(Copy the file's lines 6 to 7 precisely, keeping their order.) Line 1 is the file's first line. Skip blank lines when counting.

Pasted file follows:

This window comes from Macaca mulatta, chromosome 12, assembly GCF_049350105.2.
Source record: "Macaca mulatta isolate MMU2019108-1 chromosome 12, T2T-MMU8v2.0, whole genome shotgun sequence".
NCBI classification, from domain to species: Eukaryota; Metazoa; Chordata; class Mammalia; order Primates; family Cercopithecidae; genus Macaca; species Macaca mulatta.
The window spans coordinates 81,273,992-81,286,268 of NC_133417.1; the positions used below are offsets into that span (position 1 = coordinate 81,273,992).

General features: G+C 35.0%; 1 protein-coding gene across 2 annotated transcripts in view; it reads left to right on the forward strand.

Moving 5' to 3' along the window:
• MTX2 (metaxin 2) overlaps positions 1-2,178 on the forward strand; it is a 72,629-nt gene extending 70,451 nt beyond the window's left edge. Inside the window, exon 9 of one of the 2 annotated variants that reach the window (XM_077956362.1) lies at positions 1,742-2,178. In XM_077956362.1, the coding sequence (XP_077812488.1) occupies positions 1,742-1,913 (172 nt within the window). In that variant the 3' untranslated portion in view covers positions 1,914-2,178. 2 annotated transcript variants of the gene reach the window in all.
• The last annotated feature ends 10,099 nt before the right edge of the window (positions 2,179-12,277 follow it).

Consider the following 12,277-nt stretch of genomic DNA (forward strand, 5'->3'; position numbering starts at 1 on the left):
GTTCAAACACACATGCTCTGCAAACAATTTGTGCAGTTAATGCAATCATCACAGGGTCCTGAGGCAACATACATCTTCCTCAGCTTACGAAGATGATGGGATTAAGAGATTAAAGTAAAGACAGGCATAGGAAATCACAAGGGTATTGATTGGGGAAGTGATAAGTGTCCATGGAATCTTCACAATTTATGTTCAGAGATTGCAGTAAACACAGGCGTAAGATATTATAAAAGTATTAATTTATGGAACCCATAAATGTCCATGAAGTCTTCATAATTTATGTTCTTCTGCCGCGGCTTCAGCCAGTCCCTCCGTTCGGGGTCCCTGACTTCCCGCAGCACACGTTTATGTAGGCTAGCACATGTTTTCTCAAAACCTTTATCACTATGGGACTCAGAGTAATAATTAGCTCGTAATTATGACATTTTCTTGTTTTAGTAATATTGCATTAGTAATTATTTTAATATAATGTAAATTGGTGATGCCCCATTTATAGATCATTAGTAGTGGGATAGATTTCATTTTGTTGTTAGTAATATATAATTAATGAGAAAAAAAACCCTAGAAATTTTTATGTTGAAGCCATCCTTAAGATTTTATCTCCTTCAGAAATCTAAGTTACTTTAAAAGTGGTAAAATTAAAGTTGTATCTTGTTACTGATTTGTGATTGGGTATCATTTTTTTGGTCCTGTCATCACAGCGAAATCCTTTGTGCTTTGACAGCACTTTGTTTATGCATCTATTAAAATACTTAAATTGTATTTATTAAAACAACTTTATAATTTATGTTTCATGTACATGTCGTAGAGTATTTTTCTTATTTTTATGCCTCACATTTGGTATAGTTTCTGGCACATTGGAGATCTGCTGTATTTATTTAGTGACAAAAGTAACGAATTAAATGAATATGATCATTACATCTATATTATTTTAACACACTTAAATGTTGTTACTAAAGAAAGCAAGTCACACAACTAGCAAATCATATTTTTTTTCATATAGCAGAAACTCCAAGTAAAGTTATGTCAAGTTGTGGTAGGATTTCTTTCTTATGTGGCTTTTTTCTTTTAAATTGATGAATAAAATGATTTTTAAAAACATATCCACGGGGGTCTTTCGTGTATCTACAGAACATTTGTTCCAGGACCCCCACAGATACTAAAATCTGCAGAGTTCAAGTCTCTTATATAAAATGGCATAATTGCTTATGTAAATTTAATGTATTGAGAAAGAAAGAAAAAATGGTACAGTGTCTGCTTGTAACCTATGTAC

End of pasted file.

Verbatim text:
Moving 5' to 3' along the window:
• MTX2 (metaxin 2) overlaps positions 1-2,178 on the forward strand; it is a 72,629-nt gene extending 70,451 nt beyond the window's left edge. Inside the window, exon 9 of one of the 2 annotated variants that reach the window (XM_077956362.1) lies at positions 1,742-2,178. In XM_077956362.1, the coding sequence (XP_077812488.1) occupies positions 1,742-1,913 (172 nt within the window). In that variant the 3' untranslated portion in view covers positions 1,914-2,178. 2 annotated transcript variants of the gene reach the window in all.